manipulate the tracker cam in the rewind shaft area. I bought the manual from
you in 2007 or 08 but I think I need more direction as while the
trouble-shooting mentions loosening the set screw and moving the collars, I
don't see that anything changes. The distance between the flanges on the
take-up spindle are the same, but the distance between the top 2 flanges to
the box are a bit different. I can't figure out how to change this & wonder
if this is why the paper is rubbing. I even see the right end bubbling up as
it plays & I know that's not right. I also noticed that the top roll spindles
on both left and right weave a bit to the left and right as a roll plays, Is
this normal?  There is no disruption in the notes being played but I never
noticed this before. Maybe it's normal? Would it be possible to send you a
YouTube of a roll playing for diagnosis? Of course I would expect to pay you.
I'm willing to follow directions but obviously need help! Tks & have a great
holiday! Best, Lynn in CT 


One of the biggest problems with the 1203 tracking system is that it is
constantly 'seeking'. It's never 'at peace'. More specifically, the problem
is related to the microswitch that controls the operation of the tracking
motor. Like all standard microswitches, the arm the activates and deactivates
the switch has to travel a certain distance between its 'on' and 'off' state.
So, when the switch is in the 'on' position, the roll has to travel a certain
distance before the switch turns 'off'. Then once it's 'off', the roll has to
travel back a certain distance before the switch turns back 'on'. So, the
mechanism is constantly cycling back and forth.

Also, the right edge of the music roll is constantly rubbing against the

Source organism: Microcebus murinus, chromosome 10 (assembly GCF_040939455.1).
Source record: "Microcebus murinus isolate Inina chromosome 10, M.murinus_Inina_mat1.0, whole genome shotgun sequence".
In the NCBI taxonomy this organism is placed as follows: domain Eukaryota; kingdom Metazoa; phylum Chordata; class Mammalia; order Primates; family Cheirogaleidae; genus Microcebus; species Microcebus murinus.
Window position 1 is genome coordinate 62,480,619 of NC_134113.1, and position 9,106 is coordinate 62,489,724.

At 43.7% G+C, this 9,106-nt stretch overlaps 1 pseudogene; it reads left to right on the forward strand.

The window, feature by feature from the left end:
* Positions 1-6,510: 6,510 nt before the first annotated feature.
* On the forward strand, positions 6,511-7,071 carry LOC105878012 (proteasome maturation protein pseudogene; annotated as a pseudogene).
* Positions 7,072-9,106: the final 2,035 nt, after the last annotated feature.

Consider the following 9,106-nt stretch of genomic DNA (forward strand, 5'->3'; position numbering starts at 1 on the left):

tracking sensor (the little finger in the trackerbar). This wears out the
edge a little bit every time the roll is played.

Over time, the combination of the cycling tracker and the rubbing causes
the edge of the roll to curl slightly. This exacerbates the problems because
the curled paper is even 'softer' than a nice straight flat edge and the
'length' of time it takes for the tracker to complete each 'cycle' increases.
So, the roll 'wanders' back and forth even more, and eventually ends up
causing the 'bubbling up' problem.

Unfortunately, there are no adjustments that solve the problems. What
some people have tried (with limited success) is moving the left flange
outwards about an 1/8" and then re-centering the roll (at the end) so
that there is a 1/16" of free space between the flanges and the edges of
the paper. This helps eliminate damage caused to the edges of the roll
during rewind. (Understand that the tracking device is disabled during
rewind. So, wherever it ends up just before rewind is where it stays
during rewind, regardless of all of the 'wiggles' the paper makes during
the play cycle. So, the 'wiggles' that are in the paper on the take-up
spool are still in the paper when the roll is rewound. That's why all rolls
should be 'knocked' before they're played, and rolls should never be
'tightened' after they're rewound. 

For good roll care, see:

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John A Tuttle

This page was last revised November 10, 2004 by John A. Tuttle, who Assumes No Liability
For The Accuracy or Validity of the Statements and/or Opinions
Expressed within the Pages of the Player-Care Domain.